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Design patterns are a cornerstone of modern software development. Using them can improve the maintainability of your Java applications and help you accomplish other tasks more effectively. Jeff Friesen's three-part introduction to design patterns takes a wide-angle view, from the GoF patterns to design patterns used in interaction design, team organization, and more. Part 1 introduces the concept and use of design patterns, offers some design pattern history and trivia, and ends with a listing of software design patterns by classification. Included with this article is a complete index of design pattern tutorials on JavaWorld.
Numerous strategies have been devised to simplify and reduce the costs of designing software, especially in the area of maintenance. Learning how to identify and work with reusable software components (occasionally referred to as software integrated circuits) is one strategy. Using design patterns is another.
This article launches a three-part series on design patterns. In this part I'll introduce the conceptual framework of design patterns and walk through a demonstration of evaluating a design pattern for a particular use case. I'll also discuss the history of design patterns, including some interesting trivia. Finally, I'll classify and summarize the most-used software design patterns that have been discovered and documented through the past couple of decades.
Designing reusable object-oriented software that models an existing system is genuinely challenging. A software developer must factor the system's entities into classes whose public interfaces aren't overly complex, establish relationships among classes, expose inheritance hierarchies, and more. Because most software remains in use long after it was written, software developers also need to address current application requirements while keeping their code and infrastructure flexible enough to meet future needs.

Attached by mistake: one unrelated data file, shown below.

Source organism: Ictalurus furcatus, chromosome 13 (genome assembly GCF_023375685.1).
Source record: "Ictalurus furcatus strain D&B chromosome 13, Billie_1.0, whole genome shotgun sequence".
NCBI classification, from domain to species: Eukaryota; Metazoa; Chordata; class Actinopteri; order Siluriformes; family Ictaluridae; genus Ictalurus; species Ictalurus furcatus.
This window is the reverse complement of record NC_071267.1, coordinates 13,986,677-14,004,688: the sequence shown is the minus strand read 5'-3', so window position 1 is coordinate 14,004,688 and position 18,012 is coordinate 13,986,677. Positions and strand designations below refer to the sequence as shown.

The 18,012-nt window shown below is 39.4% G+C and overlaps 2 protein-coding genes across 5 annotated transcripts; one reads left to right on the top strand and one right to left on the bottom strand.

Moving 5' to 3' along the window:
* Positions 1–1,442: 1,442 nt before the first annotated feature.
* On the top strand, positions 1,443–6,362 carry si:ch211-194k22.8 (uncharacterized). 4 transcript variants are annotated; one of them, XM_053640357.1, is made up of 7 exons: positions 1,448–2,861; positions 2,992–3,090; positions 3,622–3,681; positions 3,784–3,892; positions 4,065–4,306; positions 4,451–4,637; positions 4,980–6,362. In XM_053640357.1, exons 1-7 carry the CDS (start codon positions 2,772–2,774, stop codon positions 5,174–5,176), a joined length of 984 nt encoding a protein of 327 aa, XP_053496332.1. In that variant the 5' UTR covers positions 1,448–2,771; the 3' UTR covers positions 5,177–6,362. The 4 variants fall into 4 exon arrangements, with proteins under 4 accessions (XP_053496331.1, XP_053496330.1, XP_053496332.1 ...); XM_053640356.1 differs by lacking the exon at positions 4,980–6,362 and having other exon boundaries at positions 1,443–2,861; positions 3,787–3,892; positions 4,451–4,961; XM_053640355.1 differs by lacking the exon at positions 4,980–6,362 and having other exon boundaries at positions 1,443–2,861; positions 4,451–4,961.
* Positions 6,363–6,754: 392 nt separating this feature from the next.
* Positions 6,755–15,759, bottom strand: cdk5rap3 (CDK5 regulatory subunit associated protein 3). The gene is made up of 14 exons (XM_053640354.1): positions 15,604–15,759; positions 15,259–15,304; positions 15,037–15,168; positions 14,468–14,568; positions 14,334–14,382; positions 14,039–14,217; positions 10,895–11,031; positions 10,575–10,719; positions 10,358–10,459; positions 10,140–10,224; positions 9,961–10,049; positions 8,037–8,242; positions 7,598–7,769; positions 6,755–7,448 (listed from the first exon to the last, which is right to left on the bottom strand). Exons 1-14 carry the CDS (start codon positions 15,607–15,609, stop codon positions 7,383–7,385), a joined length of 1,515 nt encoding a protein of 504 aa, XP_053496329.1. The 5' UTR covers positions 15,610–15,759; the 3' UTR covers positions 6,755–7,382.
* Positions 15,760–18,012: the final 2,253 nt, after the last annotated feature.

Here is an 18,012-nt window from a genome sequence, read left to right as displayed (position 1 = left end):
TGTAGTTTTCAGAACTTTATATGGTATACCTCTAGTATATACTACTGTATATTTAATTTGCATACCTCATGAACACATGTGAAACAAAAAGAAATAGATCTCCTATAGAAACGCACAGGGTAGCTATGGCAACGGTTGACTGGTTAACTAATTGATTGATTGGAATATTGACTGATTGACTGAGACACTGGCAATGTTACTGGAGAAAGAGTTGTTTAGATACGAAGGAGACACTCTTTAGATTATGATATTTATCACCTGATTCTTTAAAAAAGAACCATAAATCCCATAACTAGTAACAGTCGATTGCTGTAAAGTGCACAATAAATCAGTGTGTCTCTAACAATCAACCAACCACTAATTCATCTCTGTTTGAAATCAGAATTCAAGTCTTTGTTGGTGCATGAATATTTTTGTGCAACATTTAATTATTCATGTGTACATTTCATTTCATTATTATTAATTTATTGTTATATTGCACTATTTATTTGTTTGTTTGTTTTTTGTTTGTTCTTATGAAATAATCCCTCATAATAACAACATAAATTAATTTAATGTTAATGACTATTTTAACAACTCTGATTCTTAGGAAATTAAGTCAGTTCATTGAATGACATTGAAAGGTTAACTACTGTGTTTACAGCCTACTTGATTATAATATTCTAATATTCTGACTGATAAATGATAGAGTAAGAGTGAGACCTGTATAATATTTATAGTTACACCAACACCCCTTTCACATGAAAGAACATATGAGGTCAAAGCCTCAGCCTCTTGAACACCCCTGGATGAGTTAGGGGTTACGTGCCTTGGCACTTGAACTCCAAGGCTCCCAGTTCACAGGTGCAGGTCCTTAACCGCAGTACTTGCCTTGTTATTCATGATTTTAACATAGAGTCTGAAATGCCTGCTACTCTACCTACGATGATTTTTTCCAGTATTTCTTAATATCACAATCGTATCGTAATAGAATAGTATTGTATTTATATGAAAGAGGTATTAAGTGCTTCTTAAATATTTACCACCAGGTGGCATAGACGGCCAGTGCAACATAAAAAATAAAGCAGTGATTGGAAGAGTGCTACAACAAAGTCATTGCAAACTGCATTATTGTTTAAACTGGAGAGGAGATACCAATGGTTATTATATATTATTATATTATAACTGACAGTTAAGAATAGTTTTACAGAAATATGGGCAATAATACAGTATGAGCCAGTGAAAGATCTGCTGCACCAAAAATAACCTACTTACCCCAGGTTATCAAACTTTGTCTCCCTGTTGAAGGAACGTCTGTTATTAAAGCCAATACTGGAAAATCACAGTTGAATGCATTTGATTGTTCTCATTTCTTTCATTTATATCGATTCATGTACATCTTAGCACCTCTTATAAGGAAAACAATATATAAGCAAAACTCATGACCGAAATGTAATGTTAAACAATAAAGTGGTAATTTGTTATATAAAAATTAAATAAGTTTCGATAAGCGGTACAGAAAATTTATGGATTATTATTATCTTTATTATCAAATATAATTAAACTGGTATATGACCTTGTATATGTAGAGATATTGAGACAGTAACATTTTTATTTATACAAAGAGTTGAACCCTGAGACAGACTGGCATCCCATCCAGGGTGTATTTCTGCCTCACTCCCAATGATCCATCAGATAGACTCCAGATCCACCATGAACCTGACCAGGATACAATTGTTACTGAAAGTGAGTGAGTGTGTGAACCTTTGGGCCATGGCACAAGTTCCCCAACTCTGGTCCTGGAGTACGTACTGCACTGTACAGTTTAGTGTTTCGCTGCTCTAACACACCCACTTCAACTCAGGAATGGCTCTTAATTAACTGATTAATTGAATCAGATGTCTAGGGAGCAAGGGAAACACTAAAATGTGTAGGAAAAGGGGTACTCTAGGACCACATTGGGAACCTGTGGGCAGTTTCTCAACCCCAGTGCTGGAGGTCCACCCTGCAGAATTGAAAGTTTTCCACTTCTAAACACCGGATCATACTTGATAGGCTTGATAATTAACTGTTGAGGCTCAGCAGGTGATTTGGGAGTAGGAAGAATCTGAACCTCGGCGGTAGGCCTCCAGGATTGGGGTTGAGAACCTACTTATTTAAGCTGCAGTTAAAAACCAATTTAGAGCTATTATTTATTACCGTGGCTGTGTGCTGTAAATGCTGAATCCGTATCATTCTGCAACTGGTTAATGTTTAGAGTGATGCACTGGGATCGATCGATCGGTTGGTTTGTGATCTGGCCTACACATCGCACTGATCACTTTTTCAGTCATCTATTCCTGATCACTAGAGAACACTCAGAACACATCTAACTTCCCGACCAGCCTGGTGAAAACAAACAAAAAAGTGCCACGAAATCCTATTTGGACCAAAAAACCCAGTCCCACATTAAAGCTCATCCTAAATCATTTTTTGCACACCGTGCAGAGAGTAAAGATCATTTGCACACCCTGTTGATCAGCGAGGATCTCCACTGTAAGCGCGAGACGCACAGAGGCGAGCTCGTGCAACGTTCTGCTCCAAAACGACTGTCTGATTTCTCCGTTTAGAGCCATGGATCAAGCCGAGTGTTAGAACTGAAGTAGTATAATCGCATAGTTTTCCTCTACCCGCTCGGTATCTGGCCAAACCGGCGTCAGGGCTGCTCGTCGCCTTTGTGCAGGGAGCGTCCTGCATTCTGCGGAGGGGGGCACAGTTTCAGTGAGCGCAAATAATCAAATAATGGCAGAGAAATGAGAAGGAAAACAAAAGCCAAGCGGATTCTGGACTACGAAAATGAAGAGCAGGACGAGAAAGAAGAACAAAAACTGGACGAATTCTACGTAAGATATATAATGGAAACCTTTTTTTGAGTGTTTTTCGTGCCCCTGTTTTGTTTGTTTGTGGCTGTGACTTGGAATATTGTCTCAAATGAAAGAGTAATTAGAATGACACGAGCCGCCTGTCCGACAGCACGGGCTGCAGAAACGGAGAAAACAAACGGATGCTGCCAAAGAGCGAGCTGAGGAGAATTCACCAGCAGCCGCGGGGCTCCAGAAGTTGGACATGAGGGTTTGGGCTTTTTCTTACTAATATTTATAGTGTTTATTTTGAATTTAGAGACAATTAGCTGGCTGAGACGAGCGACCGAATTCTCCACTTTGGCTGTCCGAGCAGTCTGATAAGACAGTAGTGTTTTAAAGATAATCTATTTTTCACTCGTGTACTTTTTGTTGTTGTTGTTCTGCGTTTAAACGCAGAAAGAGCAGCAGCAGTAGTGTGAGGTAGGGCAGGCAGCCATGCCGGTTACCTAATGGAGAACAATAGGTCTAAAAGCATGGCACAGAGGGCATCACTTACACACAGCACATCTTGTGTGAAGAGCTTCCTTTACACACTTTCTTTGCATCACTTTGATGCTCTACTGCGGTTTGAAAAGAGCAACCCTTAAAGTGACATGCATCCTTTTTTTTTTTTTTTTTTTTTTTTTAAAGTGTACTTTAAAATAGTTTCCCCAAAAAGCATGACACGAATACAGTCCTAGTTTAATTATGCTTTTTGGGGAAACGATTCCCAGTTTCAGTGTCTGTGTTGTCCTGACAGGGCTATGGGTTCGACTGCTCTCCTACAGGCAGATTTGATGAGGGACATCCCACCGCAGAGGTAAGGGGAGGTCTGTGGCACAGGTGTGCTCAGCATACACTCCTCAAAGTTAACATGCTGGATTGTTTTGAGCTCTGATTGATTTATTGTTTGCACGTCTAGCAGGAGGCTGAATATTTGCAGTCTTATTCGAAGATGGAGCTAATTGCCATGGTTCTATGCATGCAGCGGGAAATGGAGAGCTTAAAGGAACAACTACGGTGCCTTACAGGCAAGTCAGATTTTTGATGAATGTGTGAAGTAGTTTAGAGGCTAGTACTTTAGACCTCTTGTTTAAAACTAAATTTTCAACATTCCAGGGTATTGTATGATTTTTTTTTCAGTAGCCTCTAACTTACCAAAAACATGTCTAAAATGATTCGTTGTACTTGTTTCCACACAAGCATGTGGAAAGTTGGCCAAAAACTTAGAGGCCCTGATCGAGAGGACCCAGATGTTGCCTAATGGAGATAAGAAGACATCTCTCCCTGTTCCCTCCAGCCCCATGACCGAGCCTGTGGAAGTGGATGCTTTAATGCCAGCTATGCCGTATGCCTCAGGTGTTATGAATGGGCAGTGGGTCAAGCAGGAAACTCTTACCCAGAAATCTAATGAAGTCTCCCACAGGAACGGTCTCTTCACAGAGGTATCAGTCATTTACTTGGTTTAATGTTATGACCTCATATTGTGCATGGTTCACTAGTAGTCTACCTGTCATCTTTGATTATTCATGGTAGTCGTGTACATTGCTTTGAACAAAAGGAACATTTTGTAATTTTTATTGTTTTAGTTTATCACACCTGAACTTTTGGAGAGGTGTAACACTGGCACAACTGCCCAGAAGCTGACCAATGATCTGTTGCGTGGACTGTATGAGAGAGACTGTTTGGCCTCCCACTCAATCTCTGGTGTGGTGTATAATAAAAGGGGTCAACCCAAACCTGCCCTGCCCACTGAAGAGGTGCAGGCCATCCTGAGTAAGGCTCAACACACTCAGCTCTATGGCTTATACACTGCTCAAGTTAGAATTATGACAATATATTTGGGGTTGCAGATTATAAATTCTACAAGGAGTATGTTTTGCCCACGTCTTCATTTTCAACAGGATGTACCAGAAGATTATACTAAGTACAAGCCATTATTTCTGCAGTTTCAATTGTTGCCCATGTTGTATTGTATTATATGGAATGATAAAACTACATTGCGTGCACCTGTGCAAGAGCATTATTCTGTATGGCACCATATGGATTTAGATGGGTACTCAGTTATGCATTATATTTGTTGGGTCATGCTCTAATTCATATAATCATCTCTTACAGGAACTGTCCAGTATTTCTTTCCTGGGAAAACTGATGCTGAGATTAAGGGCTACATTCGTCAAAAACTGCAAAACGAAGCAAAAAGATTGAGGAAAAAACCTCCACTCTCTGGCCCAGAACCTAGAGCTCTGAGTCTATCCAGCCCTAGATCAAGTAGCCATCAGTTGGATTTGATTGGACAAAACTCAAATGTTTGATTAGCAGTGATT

Experienced object-oriented developers have discovered that software design patterns facilitate the coding of stable and robust software systems. Reusing these design patterns rather than constantly developing new solutions from scratch is efficient, and it reduces some of the risk of error. Every design pattern identifies a recurring design problem in a specific application context, then offers a generalized, reusable solution that is applicable to different application scenarios.
"A design pattern describes the classes and interacting objects used to solve a general design problem in a specific context."
Some developers define a design pattern as a class-encoded entity (such as a linked list or bit vector), whereas others say that a design pattern is in the entire application or subsystem. My view is that a design pattern describes the classes and interacting objects used to solve a general design problem in a specific context. More formally, a design pattern is specified as a description that consists of four basic elements:
David Geary's Java design patterns series is an excellent first stop for learning about some of the Gang of Four patterns mentioned in this article:
Allen Holub wrote about several important concurrency patterns and other design techniques for his Java toolbox series, "Programming Java in the real world":
Brian Goetz's two JavaWorld articles about double-checked locking are essential reading for anyone inclined to put too much faith in an out-of-the-box solution:
Design patterns are discussed in JavaWorld's Java 101, Java tips and Java Q&A series:
Some patterns have become more important with time:
Others have stood the test of time:
Additional resources for learning about design patterns: